2011

Wesley Hales' Blog

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The most common approach for receiving markup from an Ajax request is to use innerHTML for placement of the responseText. This method has been widely used (and argued) since the inception of XHR, but it surprises me that it's still being recommended and used not only on desktop browsers but mobile ones as well.

3 or 4 years have passed since many folks raised their concerns with innerHTML:

 

 

From Javascript The Good Parts:

 

“If the HTML text contains a <script> tag or its equivalent, then an evil script will run. .. This danger is a direct consequence of JavaScript’s global object which is far and away the worst part of JavaScript’s many bad parts.”

 

 

Not only is innerHTML bad, it is the root cause of many problems... from browser memory leaks (it destroys/replaces existing elements that may have event handlers attached) to failing completely on iOS’s Mobile Safari. Yes, that's right, it just flakes out.

 

So even if you use Crockford’s purge method to fix the memory leaks and sanitize your response string returned from the server, you still have a showstopping flaw when running any mobile web solution that uses innerHTML on iOS devices

 

Just to name a few mobile frameworks that use this flawed innerHTML approach:

JQuery Mobile (uses jQuery’s .html() wich is a wrapper for innerHTML)

Phone Gap

Sencha

 

A possible solution:

Disclaimer: I have not done any benchmarking so performance is unknown.

 

We all know that innerHTML is a favorite for it’s speed and ease of use but speed doesn’t really matter when it doesn’t work at all. So one solution is through use of some new features in HTML5 and the DOM api:

 

Let's start with the scenario that you've made your XHR and received the responseText.

First thing we'll do is create a temporary iFrame element. This isn't any ordinary iframe, it received a major security enhancement with HTML5 and we have some new sanitizing features with the "sandbox" attribute.

 

From the spec:

The sandbox attribute, when specified, enables a set of extra restrictions on any content hosted by the iframe. Its value must be an unordered set of unique space-separated tokens that are ASCII case-insensitive. The allowed values are allow-forms, allow-same-origin, allow-scripts, and allow-top-navigation. When the attribute is set, the content is treated as being from a unique origin, forms and scripts are disabled, links are prevented from targeting other browsing contexts, and plugins are disabled.

To limit the damage that can be caused by hostile HTML content, it should be served using the text/html-sandboxed MIME type.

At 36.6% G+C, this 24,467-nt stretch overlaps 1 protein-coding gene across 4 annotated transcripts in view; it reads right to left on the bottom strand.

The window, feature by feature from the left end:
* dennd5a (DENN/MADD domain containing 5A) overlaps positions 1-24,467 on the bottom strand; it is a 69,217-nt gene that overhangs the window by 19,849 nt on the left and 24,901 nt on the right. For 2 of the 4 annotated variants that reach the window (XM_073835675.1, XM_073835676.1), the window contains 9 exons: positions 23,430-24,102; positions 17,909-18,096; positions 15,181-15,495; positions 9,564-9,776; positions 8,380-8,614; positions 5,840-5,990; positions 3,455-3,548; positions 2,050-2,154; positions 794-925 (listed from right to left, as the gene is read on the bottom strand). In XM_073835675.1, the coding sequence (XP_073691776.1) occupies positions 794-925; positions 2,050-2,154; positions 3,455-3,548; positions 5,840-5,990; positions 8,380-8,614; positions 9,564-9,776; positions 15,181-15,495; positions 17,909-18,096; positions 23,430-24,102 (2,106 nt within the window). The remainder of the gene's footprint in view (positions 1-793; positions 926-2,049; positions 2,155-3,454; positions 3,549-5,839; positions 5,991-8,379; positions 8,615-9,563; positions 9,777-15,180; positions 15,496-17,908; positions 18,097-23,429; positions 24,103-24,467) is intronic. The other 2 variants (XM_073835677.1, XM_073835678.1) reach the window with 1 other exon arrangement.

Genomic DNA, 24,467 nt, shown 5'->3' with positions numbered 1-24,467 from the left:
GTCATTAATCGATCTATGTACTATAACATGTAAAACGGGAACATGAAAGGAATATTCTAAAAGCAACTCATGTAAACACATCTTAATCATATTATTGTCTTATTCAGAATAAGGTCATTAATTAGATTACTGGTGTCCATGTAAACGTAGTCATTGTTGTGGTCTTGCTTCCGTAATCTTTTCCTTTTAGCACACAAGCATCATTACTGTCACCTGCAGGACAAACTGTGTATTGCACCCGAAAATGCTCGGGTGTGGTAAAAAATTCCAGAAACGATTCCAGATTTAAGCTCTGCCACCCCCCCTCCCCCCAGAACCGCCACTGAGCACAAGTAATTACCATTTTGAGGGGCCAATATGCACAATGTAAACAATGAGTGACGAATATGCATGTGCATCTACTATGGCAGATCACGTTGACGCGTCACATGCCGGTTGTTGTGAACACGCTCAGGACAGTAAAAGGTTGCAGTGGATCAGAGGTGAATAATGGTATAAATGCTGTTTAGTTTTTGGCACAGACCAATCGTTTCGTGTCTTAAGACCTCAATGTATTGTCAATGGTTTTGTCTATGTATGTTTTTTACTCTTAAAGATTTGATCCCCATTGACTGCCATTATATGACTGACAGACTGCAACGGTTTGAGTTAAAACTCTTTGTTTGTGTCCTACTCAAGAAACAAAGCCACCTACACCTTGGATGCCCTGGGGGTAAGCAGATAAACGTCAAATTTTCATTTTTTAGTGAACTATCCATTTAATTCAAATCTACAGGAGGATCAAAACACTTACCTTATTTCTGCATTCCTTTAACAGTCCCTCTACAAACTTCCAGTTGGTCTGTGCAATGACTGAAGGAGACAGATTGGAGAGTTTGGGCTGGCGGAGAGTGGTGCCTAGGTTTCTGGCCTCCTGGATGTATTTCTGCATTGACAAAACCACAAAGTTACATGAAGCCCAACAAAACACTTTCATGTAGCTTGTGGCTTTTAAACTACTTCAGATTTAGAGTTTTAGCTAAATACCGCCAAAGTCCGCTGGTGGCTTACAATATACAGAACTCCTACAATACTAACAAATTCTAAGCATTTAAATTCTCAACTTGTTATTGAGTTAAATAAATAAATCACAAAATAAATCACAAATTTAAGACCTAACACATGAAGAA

function getFrame() {
    var frame = document.getElementById("temp-frame");
    if (!frame) {
        // create frame
        frame = document.createElement("iframe");
        frame.setAttribute("id", "temp-frame");
        frame.setAttribute("name", "temp-frame");
        frame.setAttribute("seamless", "");
        frame.setAttribute("sandbox", "");
        frame.style.display = 'none';
        document.documentElement.appendChild(frame);
    }
    return frame.contentDocument;
}

 

Now, we get our ajax response and write it to the iframe:

 

var frame = getFrame();
frame.write(responseText);

 

The beauty of this solution is the fact that we don't have to deal with a javascript text to DOM parser. We're allowing the browser to do what it does best... parse the HTML and build a DOM. And we don't have to worry about parsing the response and removing a blacklist of prohibited security risk elements and other XSS hacking pitas.

 

After writing the response to the iframe, you now have a ready to use sanitized DOM. Next you can use the DOM API to grab any part of the new document.

 

 var incomingElements = frame.getElementsByClassName('elementClassName');

 

Safari correctly refuses to implicitly move a node from one document to another. An error is raised if the new child node was created in a different document. So here we use adoptNode to add the incomingElements to our existing page.

 

 document.getElementById(elementId).appendChild(document.adoptNode(incomingElements));

 

The only thing left to do now is benchmarking. As I said earlier, working with the DOM has been notably slower than using innerHTML in the past. So there may be a derivative of this proposed solution that is faster? or there may not be a huge difference in execution time? Let me know....

 

Update: @_boye has created a perf test which shows the performance of this solution. Remarkably, This iFrame solution outperforms innerHTML on Firefox 7 and maintains the same speed on Chrome 16.